Legalization of slot machines in November 2008 was a major step toward legalized casino gaming for the state. The process started in 2001, when the Special Committee on Gambling was formed to determine the benefits of legalizing casinos and slots at racetracks.

Governor Elrich released a slot machine proposal on 30 January 2003 specifying that 64% of slot net profits collected by the state would benefit education. The proposal placed slots at major horse racing tracks and valued the industry at $800 million to $1 billion.

In September 2004, an attempt to put a gambling referendum on the ballot failed. The referendum would have added 15,500 slot machines at three racetrack locations and three other sites in Maryland. In 2006, after the gambling referendum got placed on the ballot, the added slots were not approved, along with legislation requiring voter approval for all gambling legislation.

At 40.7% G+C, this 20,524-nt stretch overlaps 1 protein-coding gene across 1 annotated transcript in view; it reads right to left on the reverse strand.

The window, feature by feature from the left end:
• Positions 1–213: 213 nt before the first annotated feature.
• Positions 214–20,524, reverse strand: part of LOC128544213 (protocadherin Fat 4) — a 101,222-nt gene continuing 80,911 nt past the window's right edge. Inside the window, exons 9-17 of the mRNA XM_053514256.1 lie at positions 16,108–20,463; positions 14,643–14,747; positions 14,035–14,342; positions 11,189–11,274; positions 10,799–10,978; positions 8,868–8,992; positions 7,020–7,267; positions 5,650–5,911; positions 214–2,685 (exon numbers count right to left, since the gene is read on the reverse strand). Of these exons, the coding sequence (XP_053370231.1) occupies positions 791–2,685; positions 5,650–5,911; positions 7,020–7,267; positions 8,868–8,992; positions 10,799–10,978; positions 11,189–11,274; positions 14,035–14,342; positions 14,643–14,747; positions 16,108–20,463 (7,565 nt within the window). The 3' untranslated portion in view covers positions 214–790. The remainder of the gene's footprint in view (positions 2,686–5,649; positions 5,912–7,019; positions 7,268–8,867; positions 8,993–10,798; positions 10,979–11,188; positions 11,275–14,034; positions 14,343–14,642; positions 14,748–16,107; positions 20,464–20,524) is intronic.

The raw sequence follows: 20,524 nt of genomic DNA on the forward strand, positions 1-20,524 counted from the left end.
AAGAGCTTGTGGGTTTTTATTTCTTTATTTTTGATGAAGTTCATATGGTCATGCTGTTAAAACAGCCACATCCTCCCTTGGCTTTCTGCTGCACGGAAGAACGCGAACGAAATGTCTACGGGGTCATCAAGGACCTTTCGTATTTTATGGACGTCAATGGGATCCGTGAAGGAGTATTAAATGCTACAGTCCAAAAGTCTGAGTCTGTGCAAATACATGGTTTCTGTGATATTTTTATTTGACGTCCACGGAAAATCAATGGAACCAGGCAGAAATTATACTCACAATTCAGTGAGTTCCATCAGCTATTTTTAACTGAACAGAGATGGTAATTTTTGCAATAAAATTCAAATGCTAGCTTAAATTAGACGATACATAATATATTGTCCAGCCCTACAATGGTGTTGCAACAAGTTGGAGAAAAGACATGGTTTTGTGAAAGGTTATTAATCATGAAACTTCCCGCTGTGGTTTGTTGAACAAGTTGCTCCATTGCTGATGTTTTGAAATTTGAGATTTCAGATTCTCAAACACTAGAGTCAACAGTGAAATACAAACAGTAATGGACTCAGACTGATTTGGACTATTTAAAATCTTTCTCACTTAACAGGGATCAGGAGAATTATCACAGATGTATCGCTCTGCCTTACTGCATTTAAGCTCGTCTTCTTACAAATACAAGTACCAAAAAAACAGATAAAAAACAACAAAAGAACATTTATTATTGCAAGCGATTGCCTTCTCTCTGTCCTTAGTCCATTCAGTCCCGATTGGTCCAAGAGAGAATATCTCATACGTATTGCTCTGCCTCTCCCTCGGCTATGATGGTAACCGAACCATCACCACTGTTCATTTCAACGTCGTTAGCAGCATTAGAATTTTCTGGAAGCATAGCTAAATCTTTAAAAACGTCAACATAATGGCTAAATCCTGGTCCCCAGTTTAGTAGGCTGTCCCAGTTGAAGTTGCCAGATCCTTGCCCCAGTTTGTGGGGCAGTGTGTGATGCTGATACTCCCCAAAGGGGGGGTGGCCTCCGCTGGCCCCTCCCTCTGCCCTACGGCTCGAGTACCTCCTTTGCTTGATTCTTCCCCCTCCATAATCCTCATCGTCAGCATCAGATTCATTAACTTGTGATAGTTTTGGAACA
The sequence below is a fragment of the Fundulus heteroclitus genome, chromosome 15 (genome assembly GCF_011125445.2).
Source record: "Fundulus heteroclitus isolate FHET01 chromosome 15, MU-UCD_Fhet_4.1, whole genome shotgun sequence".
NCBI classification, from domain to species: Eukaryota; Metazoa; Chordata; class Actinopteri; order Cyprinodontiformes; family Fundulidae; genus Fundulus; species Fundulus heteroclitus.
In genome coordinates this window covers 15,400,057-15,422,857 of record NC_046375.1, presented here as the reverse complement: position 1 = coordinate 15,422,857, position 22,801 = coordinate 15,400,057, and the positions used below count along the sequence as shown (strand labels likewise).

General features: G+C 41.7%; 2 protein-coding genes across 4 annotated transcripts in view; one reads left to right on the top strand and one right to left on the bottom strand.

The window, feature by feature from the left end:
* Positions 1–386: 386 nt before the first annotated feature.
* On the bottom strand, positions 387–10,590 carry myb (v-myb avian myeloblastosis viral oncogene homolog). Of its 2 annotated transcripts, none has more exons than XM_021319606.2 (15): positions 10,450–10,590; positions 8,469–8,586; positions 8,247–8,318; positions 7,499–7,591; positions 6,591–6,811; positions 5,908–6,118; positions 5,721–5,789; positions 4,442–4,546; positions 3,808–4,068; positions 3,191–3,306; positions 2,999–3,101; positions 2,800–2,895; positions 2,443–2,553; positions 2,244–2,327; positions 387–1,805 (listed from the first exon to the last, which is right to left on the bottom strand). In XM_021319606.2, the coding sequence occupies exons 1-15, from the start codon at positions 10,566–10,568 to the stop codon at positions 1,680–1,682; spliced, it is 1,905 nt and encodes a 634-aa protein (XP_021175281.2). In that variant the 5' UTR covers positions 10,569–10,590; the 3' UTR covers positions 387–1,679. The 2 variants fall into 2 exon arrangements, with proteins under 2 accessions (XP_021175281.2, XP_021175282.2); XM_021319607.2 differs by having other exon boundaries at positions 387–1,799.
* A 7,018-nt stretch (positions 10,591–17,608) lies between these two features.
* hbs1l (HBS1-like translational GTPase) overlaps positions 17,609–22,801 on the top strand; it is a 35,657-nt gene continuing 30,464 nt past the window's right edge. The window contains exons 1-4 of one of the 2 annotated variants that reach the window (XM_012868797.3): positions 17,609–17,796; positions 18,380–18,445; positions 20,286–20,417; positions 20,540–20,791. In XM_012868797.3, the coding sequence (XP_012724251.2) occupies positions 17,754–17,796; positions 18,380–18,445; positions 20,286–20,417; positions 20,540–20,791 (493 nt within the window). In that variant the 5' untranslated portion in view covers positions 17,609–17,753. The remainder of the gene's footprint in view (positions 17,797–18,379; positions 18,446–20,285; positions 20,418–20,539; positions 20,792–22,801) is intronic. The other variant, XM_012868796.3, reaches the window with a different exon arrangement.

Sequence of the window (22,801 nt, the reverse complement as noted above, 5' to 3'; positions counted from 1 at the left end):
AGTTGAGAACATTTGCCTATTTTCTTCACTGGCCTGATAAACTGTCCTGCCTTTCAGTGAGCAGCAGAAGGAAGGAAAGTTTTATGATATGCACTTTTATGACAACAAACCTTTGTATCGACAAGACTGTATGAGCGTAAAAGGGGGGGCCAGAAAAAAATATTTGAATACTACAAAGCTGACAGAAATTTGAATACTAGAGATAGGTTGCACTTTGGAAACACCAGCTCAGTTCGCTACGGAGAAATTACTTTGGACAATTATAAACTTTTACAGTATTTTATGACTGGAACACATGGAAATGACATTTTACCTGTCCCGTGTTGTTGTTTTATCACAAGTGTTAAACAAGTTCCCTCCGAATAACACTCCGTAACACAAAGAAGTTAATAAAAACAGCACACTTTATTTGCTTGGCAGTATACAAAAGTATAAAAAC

In January 2006, a study found that slot machines billed as "for amusement only" were illegally paying out winnings to gamblers, and as a result may have been costing the state $15 million a year in lost tax revenue. This finding prompted the introduction of the Illegal Gambling Enforcement Act of 2006, which required the comptroller's office to report annually to the General Assembly the number of illegal slot machines in the state, as well as the amount of uncollected tax revenue and the number of illegal machines confiscated by police.